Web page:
Your child’s health is our top priority. We firmly believe that vaccinating children and young adults may be the single most important health-promoting intervention we perform as health care providers, and that you can perform as parents/caregivers. The recommended vaccines and their schedule are the results of years and years of scientific study and data gathering on millions of children by thousands of our brightest scientists and physicians.
We know that there are many sources of information out there today, from friends and family to TV, the internet and social media. Please know that we, as your child’s healthcare providers, firmly believe in the effectiveness of vaccines to prevent serious illness and to save lives.
We firmly believe in the safety of our vaccines.
We firmly believe that all children and young adults should receive all of their recommended vaccines according to the schedule published by the Centers for Disease Control and Prevention and the American Academy of Pediatrics.
If you have questions about vaccinating your child we ask that you please come to us with your questions. Listed below are some of the most frequently asked questions we are asked by parents.
Any time a needle is inserted in the skin and/or muscle, discomfort is likely to be felt. For most vaccines this discomfort lasts a day or less, though soreness could persist for another day or two. Ways to minimize discomfort during and after vaccines include gentle massage and use of the muscle, acetaminophen or ibuprofen, distraction with fun activities and comfort by a loved one such as nursing an infant. Because they may reduce the effectiveness of vaccines if given prior to administration, please refrain from giving acetaminophen or ibuprofen until after the vaccines have been administered, and remember that ibuprofen is not safe for infants until they are at least 6 months old.
Most of the potential side effects are very minor. Discomfort or swelling at the injection site is the most common side effect but most children tolerate this with minimal fussiness. Fever is also a possible side effect but not all vaccines cause fever. Additionally, those that can cause fever may not cause fever in your child. For more information about potential side effects of vaccines ask your provider or refer to the Vaccine Information Sheets (VIS) of each vaccine, which can be found by clicking on the name of a vaccine on our Vaccine Schedule page. If you are concerned about a possible side effect after your child has received a vaccine, please call us at (804) 282-4205.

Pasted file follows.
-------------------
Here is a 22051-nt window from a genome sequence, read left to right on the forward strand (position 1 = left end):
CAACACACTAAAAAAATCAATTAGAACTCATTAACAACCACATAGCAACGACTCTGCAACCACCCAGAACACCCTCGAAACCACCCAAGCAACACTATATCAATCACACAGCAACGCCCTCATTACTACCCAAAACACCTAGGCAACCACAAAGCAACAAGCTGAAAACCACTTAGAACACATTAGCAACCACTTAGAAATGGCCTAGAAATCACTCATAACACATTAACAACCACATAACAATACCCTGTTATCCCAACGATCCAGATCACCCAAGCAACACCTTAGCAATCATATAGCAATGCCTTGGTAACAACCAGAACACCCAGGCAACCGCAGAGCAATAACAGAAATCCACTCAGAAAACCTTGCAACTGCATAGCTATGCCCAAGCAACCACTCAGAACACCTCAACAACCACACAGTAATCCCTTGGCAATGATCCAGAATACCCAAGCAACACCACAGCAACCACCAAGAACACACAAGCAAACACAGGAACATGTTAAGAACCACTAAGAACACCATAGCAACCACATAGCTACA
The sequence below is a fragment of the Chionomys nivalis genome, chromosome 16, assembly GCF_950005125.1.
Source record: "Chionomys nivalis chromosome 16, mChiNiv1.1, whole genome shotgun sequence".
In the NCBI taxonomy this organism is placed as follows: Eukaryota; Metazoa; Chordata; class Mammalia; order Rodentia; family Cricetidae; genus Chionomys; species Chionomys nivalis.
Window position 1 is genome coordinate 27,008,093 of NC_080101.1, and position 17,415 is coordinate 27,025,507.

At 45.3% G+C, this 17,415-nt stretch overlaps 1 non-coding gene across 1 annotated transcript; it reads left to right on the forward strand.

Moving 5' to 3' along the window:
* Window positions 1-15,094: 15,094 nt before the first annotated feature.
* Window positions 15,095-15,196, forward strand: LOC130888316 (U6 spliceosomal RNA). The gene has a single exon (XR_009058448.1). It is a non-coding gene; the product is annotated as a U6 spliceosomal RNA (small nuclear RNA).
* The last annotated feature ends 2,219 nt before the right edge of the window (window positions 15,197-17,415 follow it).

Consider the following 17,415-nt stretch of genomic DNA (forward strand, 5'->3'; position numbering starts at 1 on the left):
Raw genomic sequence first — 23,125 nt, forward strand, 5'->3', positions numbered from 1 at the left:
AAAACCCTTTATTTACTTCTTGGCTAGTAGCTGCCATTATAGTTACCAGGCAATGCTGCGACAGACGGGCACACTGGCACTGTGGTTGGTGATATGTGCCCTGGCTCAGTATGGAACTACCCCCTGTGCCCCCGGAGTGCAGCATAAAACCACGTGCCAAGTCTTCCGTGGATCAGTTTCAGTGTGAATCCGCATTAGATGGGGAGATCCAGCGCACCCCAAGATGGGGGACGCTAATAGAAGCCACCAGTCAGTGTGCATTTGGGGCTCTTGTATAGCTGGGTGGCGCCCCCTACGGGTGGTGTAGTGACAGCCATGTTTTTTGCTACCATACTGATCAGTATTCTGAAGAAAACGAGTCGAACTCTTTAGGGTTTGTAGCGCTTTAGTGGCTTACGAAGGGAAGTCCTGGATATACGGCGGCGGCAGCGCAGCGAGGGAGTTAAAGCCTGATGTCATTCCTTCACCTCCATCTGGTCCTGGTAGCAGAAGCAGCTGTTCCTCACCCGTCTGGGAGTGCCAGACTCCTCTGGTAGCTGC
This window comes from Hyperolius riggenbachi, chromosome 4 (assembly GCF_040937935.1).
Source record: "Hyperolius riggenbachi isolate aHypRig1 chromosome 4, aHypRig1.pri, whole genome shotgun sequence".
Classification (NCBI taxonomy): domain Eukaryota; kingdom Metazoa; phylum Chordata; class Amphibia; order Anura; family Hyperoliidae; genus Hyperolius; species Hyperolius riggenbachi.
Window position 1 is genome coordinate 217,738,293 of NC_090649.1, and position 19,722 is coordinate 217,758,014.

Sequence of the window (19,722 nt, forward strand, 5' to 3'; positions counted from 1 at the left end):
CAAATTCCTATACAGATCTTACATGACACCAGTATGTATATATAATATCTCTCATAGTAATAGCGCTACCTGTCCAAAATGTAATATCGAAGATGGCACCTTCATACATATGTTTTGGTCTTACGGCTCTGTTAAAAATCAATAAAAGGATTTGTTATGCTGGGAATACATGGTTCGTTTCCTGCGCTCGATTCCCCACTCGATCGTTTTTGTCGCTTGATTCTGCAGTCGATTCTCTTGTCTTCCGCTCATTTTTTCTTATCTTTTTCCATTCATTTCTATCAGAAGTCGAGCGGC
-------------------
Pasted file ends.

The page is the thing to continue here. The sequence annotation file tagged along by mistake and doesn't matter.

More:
Fever is a part of the body’s natural response to infections, vaccinations or inflammation, and is a sign that the immune system is active. Sometimes a fever can make a person feel tired, sluggish, fussy or just not himself. If your child has a fever but is acting completely normal otherwise, you do not need to do anything; the fever should subside within a day or two. If your child is unusually fussy or seems uncomfortable, in the presence or absence of fever, you may give an appropriate dose of acetaminophen or ibuprofen to help them feel better. It is not safe to give ibuprofen to infants under 6 months of age. If you are not sure how much acetaminophen or ibuprofen to give your child, please call us at (804) 282-4205.
While you may have heard or read about alternative vaccination schedules, we strongly believe that our recommended schedule provides your child with the best chance to avoid potentially life threatening illnesses. Additionally, studies have shown that children’s perception of pain is no different if they receive one vaccine or multiple. In light of this, spreading out the vaccines may actually create more pain experiences for your child. Spreading out vaccines also puts your child at risk for developing vaccine-preventable diseases during that delay in administration.
No. In fact, the number of germs and stimulants to our immune system we (infants and children included) encounter on a daily basis far exceed those created by one or multiple vaccines. Vaccines make the immune system stronger not weaker or overwhelmed.
No. Scientific studies and reviews that have evaluated millions and millions of children continue to show no relationship between autism and vaccines. The only published study to ever show a relationship between vaccines and autism has been permanently retracted by the journal that published it because the author misrepresented or altered all the patients’ medical histories, which were the basis for the relationship he found. Additionally, that doctor was permanently stripped of his medical license.